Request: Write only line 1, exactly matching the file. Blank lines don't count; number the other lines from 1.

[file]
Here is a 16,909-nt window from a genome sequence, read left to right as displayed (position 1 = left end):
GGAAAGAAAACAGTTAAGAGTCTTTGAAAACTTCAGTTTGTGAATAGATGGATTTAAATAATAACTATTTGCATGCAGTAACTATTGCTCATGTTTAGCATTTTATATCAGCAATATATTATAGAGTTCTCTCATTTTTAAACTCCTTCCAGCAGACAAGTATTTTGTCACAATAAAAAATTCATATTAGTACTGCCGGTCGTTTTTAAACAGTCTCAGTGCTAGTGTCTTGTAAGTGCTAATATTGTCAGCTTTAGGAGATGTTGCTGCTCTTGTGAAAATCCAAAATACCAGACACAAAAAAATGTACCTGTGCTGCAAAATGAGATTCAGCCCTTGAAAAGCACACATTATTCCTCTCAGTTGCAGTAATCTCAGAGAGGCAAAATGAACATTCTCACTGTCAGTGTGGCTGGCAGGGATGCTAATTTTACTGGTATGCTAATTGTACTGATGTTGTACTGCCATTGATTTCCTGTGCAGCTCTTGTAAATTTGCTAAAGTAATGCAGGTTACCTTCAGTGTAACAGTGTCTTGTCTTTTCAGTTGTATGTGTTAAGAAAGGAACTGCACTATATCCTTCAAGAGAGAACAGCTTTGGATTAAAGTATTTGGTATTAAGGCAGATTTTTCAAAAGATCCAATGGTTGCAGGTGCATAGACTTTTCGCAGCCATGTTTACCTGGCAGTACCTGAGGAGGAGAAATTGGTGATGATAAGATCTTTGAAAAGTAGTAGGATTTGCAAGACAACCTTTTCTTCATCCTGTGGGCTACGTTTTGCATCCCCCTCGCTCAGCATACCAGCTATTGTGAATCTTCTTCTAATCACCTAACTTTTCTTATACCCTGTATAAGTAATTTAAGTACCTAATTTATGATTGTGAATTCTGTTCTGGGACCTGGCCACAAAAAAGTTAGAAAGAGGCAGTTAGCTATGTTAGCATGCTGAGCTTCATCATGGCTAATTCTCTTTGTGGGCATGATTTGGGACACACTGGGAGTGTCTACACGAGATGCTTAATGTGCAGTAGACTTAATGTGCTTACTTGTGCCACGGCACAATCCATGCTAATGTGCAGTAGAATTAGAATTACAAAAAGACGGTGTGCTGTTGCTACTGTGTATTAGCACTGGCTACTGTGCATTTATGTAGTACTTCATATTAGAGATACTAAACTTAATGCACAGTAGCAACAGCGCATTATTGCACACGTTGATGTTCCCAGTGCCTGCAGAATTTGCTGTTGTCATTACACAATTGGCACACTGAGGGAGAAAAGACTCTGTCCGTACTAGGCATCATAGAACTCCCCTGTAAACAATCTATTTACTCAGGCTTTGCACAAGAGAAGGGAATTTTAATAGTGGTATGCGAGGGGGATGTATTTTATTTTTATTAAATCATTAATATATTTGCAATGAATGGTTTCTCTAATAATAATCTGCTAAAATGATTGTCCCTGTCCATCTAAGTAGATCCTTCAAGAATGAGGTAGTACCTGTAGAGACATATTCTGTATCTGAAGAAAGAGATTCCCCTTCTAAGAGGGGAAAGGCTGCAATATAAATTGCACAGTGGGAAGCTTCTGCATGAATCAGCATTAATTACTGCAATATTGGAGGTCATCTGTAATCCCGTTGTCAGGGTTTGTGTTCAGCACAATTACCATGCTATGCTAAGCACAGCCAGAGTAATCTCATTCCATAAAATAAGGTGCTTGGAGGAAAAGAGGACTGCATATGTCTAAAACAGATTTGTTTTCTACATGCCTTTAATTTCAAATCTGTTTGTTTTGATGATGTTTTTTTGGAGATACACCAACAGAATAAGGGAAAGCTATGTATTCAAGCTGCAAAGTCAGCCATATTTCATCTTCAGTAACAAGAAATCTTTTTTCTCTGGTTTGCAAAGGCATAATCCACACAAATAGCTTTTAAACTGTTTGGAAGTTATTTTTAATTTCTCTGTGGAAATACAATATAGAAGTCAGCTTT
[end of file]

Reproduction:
Here is a 16,909-nt window from a genome sequence, read left to right as displayed (position 1 = left end):